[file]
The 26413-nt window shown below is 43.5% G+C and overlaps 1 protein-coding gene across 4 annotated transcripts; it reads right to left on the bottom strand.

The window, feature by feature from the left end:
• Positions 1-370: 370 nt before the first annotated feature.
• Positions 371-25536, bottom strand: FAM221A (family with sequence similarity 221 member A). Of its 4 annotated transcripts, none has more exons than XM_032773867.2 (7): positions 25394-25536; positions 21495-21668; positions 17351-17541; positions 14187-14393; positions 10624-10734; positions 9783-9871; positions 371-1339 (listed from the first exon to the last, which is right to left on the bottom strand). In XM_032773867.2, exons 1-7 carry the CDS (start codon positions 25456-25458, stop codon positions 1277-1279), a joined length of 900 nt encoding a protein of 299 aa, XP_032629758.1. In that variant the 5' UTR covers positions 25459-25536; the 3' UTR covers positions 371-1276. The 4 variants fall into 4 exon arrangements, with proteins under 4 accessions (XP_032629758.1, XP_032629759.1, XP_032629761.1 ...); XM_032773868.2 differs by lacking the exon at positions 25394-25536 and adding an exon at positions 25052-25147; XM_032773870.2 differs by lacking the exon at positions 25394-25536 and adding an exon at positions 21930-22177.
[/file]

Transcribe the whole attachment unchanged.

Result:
The 26413-nt window shown below is 43.5% G+C and overlaps 1 protein-coding gene across 4 annotated transcripts; it reads right to left on the bottom strand.

The window, feature by feature from the left end:
• Positions 1-370: 370 nt before the first annotated feature.
• Positions 371-25536, bottom strand: FAM221A (family with sequence similarity 221 member A). Of its 4 annotated transcripts, none has more exons than XM_032773867.2 (7): positions 25394-25536; positions 21495-21668; positions 17351-17541; positions 14187-14393; positions 10624-10734; positions 9783-9871; positions 371-1339 (listed from the first exon to the last, which is right to left on the bottom strand). In XM_032773867.2, exons 1-7 carry the CDS (start codon positions 25456-25458, stop codon positions 1277-1279), a joined length of 900 nt encoding a protein of 299 aa, XP_032629758.1. In that variant the 5' UTR covers positions 25459-25536; the 3' UTR covers positions 371-1276. The 4 variants fall into 4 exon arrangements, with proteins under 4 accessions (XP_032629758.1, XP_032629759.1, XP_032629761.1 ...); XM_032773868.2 differs by lacking the exon at positions 25394-25536 and adding an exon at positions 25052-25147; XM_032773870.2 differs by lacking the exon at positions 25394-25536 and adding an exon at positions 21930-22177.